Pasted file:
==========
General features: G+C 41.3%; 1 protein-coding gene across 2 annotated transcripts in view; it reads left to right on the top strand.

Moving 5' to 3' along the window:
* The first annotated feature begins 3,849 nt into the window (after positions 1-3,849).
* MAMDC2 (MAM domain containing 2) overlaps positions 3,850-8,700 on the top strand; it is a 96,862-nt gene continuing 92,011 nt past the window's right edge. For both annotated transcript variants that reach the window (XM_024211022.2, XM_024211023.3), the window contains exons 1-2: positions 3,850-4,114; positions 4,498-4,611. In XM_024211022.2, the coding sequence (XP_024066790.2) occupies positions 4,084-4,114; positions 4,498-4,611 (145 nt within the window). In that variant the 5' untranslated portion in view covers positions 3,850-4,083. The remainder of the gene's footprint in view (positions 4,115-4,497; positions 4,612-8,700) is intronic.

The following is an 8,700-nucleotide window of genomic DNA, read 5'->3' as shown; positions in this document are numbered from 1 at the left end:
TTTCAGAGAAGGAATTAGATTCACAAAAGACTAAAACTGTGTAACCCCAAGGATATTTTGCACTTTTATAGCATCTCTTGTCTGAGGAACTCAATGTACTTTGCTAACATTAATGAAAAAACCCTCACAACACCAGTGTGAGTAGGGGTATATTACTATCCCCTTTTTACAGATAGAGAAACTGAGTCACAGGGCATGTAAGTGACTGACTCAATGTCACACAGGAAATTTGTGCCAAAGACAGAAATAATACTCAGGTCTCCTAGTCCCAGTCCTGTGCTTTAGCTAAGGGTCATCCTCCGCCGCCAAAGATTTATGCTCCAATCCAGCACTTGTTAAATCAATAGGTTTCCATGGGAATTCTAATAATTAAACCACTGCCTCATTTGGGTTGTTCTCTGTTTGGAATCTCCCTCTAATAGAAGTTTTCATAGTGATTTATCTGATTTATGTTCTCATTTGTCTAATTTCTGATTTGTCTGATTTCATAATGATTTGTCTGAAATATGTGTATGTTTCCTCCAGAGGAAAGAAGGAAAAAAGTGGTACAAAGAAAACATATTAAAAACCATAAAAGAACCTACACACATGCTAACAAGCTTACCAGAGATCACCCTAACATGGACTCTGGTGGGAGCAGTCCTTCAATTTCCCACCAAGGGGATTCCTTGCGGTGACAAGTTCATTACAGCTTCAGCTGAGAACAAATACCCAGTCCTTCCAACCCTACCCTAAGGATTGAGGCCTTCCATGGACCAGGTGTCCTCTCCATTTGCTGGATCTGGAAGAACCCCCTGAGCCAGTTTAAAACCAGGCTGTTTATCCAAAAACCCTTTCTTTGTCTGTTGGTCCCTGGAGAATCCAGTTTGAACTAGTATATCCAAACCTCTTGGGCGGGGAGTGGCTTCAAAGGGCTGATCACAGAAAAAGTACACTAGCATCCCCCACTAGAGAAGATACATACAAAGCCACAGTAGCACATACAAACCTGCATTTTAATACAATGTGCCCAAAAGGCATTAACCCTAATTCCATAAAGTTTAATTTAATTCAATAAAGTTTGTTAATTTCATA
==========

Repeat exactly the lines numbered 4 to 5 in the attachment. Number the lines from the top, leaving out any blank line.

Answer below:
* MAMDC2 (MAM domain containing 2) overlaps positions 3,850-8,700 on the top strand; it is a 96,862-nt gene continuing 92,011 nt past the window's right edge. For both annotated transcript variants that reach the window (XM_024211022.2, XM_024211023.3), the window contains exons 1-2: positions 3,850-4,114; positions 4,498-4,611. In XM_024211022.2, the coding sequence (XP_024066790.2) occupies positions 4,084-4,114; positions 4,498-4,611 (145 nt within the window). In that variant the 5' untranslated portion in view covers positions 3,850-4,083. The remainder of the gene's footprint in view (positions 4,115-4,497; positions 4,612-8,700) is intronic.

The following is an 8,700-nucleotide window of genomic DNA, read 5'->3' as shown; positions in this document are numbered from 1 at the left end: